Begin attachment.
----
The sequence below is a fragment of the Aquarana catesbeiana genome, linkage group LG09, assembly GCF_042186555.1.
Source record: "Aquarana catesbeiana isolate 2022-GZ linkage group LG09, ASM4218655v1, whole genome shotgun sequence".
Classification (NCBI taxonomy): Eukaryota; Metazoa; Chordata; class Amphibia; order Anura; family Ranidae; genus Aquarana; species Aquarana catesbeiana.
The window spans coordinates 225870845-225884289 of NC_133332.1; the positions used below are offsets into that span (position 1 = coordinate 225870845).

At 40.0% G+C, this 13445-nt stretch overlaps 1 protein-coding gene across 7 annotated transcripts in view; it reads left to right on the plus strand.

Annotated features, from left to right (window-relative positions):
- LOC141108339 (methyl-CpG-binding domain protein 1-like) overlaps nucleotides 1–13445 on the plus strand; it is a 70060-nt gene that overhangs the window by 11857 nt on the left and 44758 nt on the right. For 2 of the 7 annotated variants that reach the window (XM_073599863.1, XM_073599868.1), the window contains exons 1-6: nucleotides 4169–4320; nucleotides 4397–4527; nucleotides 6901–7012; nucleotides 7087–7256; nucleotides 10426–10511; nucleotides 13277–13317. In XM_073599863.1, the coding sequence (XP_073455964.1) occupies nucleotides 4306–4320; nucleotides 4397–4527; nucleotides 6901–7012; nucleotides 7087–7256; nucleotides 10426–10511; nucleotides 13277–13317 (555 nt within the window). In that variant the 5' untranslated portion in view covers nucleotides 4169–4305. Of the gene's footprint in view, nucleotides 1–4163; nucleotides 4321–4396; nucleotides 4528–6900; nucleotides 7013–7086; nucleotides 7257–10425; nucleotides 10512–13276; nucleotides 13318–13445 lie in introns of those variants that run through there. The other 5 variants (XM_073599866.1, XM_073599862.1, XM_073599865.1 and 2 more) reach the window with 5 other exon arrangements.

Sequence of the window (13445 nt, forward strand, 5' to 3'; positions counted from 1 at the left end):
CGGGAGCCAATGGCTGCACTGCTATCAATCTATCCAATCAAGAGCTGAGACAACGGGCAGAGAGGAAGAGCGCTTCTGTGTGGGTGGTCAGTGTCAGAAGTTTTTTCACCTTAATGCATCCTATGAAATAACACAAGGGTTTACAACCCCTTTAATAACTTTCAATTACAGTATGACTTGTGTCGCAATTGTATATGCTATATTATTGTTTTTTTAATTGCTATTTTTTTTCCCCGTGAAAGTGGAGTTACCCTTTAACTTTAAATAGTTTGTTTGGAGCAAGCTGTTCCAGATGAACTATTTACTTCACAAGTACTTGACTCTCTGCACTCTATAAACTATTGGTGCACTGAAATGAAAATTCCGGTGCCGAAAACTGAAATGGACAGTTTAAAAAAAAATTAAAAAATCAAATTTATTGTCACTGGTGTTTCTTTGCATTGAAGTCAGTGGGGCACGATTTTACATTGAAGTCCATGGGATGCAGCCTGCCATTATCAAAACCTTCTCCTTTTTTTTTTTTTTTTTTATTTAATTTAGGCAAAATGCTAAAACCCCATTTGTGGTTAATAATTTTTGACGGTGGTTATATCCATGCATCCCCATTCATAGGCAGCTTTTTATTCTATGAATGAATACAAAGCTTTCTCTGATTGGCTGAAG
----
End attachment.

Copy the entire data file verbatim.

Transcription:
The sequence below is a fragment of the Aquarana catesbeiana genome, linkage group LG09, assembly GCF_042186555.1.
Source record: "Aquarana catesbeiana isolate 2022-GZ linkage group LG09, ASM4218655v1, whole genome shotgun sequence".
Classification (NCBI taxonomy): Eukaryota; Metazoa; Chordata; class Amphibia; order Anura; family Ranidae; genus Aquarana; species Aquarana catesbeiana.
The window spans coordinates 225870845-225884289 of NC_133332.1; the positions used below are offsets into that span (position 1 = coordinate 225870845).

At 40.0% G+C, this 13445-nt stretch overlaps 1 protein-coding gene across 7 annotated transcripts in view; it reads left to right on the plus strand.

Annotated features, from left to right (window-relative positions):
- LOC141108339 (methyl-CpG-binding domain protein 1-like) overlaps nucleotides 1–13445 on the plus strand; it is a 70060-nt gene that overhangs the window by 11857 nt on the left and 44758 nt on the right. For 2 of the 7 annotated variants that reach the window (XM_073599863.1, XM_073599868.1), the window contains exons 1-6: nucleotides 4169–4320; nucleotides 4397–4527; nucleotides 6901–7012; nucleotides 7087–7256; nucleotides 10426–10511; nucleotides 13277–13317. In XM_073599863.1, the coding sequence (XP_073455964.1) occupies nucleotides 4306–4320; nucleotides 4397–4527; nucleotides 6901–7012; nucleotides 7087–7256; nucleotides 10426–10511; nucleotides 13277–13317 (555 nt within the window). In that variant the 5' untranslated portion in view covers nucleotides 4169–4305. Of the gene's footprint in view, nucleotides 1–4163; nucleotides 4321–4396; nucleotides 4528–6900; nucleotides 7013–7086; nucleotides 7257–10425; nucleotides 10512–13276; nucleotides 13318–13445 lie in introns of those variants that run through there. The other 5 variants (XM_073599866.1, XM_073599862.1, XM_073599865.1 and 2 more) reach the window with 5 other exon arrangements.

Sequence of the window (13445 nt, forward strand, 5' to 3'; positions counted from 1 at the left end):
CGGGAGCCAATGGCTGCACTGCTATCAATCTATCCAATCAAGAGCTGAGACAACGGGCAGAGAGGAAGAGCGCTTCTGTGTGGGTGGTCAGTGTCAGAAGTTTTTTCACCTTAATGCATCCTATGAAATAACACAAGGGTTTACAACCCCTTTAATAACTTTCAATTACAGTATGACTTGTGTCGCAATTGTATATGCTATATTATTGTTTTTTTAATTGCTATTTTTTTTCCCCGTGAAAGTGGAGTTACCCTTTAACTTTAAATAGTTTGTTTGGAGCAAGCTGTTCCAGATGAACTATTTACTTCACAAGTACTTGACTCTCTGCACTCTATAAACTATTGGTGCACTGAAATGAAAATTCCGGTGCCGAAAACTGAAATGGACAGTTTAAAAAAAAATTAAAAAATCAAATTTATTGTCACTGGTGTTTCTTTGCATTGAAGTCAGTGGGGCACGATTTTACATTGAAGTCCATGGGATGCAGCCTGCCATTATCAAAACCTTCTCCTTTTTTTTTTTTTTTTTTATTTAATTTAGGCAAAATGCTAAAACCCCATTTGTGGTTAATAATTTTTGACGGTGGTTATATCCATGCATCCCCATTCATAGGCAGCTTTTTATTCTATGAATGAATACAAAGCTTTCTCTGATTGGCTGAAG